The Why Behind Wy’s Rides
Wyatt was diagnosed with stage 4 Neuroblastoma at the ripe old age of 9 months. It was one of those times when we counted our blessings early and often.
We were blessed to have a pediatrician who caught Wyatt’s condition immediately, we lived near Johns Hopkins, we were given the greatest medical team ever (objectively speaking of course), and we were surrounded by the constant support and prayers from our family and friends throughout the world.
We spent a great deal of Wy’s first year (103 days) in the hospital (37 of which were spent in the Pediatric Intensive Care Unit). That’s where we hunted for Easter eggs, celebrated birthdays, gave thanks for some turkey and met Kris Kringle himself!
Wyatt went through six rounds of chemo, a tumor resection, a bone marrow transplant, 14 rounds of radiation, and he capped it all off with six rounds of immunotherapy.
One thing we learned quickly was that Wyatt’s happiness was directly related to him getting out of the room whenever we were hospitalized. So for his first birthday Wy got a remote controlled car to cruise around in.
Today’s IV poles have got a lot going on. Between computerized pumps and 24-hour medication cycles, taking a little guy for a wagon or car ride requires two adults (one behind the wheel and one to monitor the pole itself).
So not long after Wyatt ripped the bow off his first set of wheels his dad, Bryan, designed a retrofitted hitch from PVC pipe and rope that allowed for Wyatt to go on rides with just one other adult safely (a major concern for someone that is getting chemo pumped into their body through a port or central line).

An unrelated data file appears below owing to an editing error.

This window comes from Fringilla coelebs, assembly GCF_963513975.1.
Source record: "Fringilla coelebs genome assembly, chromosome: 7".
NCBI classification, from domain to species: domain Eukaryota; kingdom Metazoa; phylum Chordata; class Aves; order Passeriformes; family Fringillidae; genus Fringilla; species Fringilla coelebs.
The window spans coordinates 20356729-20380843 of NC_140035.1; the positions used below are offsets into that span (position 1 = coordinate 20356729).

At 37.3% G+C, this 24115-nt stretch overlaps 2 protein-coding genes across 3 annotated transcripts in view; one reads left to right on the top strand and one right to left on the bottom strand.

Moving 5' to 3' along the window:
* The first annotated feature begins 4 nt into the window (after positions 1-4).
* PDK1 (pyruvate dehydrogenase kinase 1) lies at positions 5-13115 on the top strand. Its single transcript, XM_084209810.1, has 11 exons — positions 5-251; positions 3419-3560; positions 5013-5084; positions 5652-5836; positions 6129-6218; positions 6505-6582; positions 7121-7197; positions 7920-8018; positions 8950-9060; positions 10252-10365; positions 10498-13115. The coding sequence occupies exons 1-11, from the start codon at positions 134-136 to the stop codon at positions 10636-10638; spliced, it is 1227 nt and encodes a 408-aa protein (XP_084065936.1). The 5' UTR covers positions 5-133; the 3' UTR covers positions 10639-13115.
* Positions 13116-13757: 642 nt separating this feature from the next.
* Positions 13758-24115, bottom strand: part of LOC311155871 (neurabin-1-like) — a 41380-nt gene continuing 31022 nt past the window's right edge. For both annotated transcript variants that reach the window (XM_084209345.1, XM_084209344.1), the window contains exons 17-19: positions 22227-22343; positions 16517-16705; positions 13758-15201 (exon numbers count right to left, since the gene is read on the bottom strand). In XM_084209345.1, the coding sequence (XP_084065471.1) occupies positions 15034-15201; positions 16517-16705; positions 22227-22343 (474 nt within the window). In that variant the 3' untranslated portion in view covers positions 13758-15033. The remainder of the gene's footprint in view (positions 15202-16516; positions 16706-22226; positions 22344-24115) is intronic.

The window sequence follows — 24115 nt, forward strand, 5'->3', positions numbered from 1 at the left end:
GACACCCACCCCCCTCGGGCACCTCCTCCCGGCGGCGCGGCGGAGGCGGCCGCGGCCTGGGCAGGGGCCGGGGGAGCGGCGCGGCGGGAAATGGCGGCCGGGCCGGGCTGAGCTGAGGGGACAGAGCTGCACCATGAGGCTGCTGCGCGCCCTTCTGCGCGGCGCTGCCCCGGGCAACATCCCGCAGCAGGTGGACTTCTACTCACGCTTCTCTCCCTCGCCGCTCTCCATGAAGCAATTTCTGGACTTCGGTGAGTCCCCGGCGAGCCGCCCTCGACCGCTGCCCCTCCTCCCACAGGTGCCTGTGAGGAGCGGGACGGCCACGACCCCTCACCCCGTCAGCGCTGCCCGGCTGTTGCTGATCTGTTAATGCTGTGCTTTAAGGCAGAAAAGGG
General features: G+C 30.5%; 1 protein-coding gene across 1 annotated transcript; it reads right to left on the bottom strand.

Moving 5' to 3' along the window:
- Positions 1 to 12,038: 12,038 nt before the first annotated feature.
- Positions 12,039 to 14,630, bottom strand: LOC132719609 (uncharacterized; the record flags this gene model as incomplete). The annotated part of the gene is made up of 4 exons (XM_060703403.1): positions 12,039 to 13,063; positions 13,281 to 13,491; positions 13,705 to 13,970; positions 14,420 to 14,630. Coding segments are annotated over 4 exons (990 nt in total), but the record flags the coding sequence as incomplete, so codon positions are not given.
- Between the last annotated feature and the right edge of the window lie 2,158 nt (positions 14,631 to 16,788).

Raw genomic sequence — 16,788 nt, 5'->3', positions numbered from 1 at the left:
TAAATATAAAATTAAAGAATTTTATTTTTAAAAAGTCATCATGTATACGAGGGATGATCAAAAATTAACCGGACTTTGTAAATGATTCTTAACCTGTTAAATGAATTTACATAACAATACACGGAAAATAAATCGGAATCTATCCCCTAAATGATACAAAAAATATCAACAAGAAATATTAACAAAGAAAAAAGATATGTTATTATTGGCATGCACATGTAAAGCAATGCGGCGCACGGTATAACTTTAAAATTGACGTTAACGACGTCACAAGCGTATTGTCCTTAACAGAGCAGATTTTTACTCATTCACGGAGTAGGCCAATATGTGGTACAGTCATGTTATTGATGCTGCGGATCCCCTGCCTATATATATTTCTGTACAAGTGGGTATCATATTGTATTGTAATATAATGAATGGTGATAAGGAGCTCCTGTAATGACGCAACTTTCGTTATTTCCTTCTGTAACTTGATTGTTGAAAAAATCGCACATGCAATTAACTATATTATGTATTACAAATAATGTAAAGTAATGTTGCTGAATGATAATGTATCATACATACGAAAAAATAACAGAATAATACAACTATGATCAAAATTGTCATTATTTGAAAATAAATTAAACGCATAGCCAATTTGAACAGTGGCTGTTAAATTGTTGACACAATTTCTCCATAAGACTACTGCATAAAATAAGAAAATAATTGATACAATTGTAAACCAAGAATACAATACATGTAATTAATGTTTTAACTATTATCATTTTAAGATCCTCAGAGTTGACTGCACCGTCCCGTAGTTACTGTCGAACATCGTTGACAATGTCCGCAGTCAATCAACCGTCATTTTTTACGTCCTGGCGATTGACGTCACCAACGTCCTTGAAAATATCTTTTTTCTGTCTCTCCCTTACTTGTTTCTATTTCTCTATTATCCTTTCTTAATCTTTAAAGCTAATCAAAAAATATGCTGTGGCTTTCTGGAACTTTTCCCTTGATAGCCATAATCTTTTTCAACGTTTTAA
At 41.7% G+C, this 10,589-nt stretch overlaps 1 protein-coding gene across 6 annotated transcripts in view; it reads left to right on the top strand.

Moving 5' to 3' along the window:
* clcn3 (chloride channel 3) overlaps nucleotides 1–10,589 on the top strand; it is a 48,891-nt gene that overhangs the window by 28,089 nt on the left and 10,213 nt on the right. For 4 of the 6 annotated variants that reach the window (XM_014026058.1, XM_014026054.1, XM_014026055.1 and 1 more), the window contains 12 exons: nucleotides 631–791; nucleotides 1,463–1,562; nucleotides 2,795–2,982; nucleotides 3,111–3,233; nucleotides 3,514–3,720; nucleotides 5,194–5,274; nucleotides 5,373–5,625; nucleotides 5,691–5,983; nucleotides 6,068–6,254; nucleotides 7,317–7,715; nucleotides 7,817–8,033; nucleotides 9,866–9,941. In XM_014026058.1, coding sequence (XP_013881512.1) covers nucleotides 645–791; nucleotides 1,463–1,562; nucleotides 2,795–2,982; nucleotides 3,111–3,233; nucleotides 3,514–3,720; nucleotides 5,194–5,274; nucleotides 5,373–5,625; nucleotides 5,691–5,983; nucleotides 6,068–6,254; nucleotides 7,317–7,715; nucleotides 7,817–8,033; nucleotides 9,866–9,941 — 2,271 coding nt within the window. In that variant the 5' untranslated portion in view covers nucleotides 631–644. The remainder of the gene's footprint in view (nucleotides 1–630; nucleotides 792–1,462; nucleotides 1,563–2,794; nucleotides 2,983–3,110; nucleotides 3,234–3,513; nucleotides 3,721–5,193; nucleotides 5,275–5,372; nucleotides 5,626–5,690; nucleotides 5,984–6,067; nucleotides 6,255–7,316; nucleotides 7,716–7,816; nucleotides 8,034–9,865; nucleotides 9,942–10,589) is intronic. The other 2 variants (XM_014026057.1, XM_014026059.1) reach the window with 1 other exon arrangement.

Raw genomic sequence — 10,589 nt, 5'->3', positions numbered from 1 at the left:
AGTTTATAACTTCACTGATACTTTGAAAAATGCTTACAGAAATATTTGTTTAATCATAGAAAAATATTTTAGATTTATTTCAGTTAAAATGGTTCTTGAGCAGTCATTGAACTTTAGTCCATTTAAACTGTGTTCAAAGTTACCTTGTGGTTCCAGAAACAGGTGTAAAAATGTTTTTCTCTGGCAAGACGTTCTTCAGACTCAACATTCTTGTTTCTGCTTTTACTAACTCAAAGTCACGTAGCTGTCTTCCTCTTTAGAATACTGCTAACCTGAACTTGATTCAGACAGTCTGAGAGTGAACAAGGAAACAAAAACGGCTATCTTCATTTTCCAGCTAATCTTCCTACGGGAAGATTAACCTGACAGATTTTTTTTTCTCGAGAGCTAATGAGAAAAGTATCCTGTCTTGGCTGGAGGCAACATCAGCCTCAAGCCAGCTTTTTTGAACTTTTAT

Wyatt cruised for miles around Hopkins in his car with that first hitch. His doctors would joke about how little they saw us on the oncology floor.
We saw first hand what a wagon or car ride did for Wyatt. It kept him from falling into a spiral of depression – a miracle in and of itself considering what he was going through. Wyatt could have cared less that he was undergoing chemotherapy treatments. There were countless times when he would get sick only to rush back to his car and demand to keep cruising.
Wyatt rang his remission bell on his second birthday, March 22, 2017.
Today he’s a riot, a car junky, and fearless two-year old. More importantly, he’s hands down the best teacher and muse we’ve ever met. He’s our miracle and evidence that positivity goes miles towards recovery.
How We Got Rolling
This all started as a pay back to Wyatt’s team of nurses, doctors, and specialists at Johns Hopkins.
There really was – and still is – no way to adequately say, ”thank you for saving our son’s life.” But for Wy’s second birthday we organized a fundraiser donating all of the funds towards building a set of wagons with retrofitted IV hitches that allowed one adult (a nurse or child life specialist or parent) to take a child for a wagon ride. The design was based off Bryan’s original hitch.
And Wy’s Rides was born.
Our initial five wagons were delivered to Johns Hopkins in September 2017 and are towing a whole new group of rockstar pediatric patients in and around the halls of the Bloomberg tower.